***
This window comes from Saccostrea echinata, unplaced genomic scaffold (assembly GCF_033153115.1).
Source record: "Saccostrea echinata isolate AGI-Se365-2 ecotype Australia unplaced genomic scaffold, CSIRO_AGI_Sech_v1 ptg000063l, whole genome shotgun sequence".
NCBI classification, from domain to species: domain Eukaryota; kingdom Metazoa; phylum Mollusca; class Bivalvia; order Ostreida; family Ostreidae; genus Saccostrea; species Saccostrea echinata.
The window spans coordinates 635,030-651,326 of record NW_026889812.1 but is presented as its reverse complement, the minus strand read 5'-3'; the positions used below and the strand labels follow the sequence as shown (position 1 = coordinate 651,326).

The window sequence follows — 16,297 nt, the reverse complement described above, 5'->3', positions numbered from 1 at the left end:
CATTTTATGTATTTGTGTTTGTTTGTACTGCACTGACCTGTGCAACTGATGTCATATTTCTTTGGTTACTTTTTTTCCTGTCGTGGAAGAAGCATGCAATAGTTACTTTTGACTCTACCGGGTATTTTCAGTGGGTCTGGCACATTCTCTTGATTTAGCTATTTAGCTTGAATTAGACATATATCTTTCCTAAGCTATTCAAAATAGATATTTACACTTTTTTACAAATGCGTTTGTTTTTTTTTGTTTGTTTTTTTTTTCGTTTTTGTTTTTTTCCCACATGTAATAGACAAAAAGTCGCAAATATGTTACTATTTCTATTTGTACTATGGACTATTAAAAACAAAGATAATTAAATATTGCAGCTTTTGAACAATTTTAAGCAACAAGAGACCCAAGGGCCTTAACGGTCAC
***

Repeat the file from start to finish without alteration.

This window comes from Saccostrea echinata, unplaced genomic scaffold (assembly GCF_033153115.1).
Source record: "Saccostrea echinata isolate AGI-Se365-2 ecotype Australia unplaced genomic scaffold, CSIRO_AGI_Sech_v1 ptg000063l, whole genome shotgun sequence".
NCBI classification, from domain to species: domain Eukaryota; kingdom Metazoa; phylum Mollusca; class Bivalvia; order Ostreida; family Ostreidae; genus Saccostrea; species Saccostrea echinata.
The window spans coordinates 635,030-651,326 of record NW_026889812.1 but is presented as its reverse complement, the minus strand read 5'-3'; the positions used below and the strand labels follow the sequence as shown (position 1 = coordinate 651,326).

The window sequence follows — 16,297 nt, the reverse complement described above, 5'->3', positions numbered from 1 at the left end:
CATTTTATGTATTTGTGTTTGTTTGTACTGCACTGACCTGTGCAACTGATGTCATATTTCTTTGGTTACTTTTTTTCCTGTCGTGGAAGAAGCATGCAATAGTTACTTTTGACTCTACCGGGTATTTTCAGTGGGTCTGGCACATTCTCTTGATTTAGCTATTTAGCTTGAATTAGACATATATCTTTCCTAAGCTATTCAAAATAGATATTTACACTTTTTTACAAATGCGTTTGTTTTTTTTTGTTTGTTTTTTTTTTCGTTTTTGTTTTTTTCCCACATGTAATAGACAAAAAGTCGCAAATATGTTACTATTTCTATTTGTACTATGGACTATTAAAAACAAAGATAATTAAATATTGCAGCTTTTGAACAATTTTAAGCAACAAGAGACCCAAGGGCCTTAACGGTCAC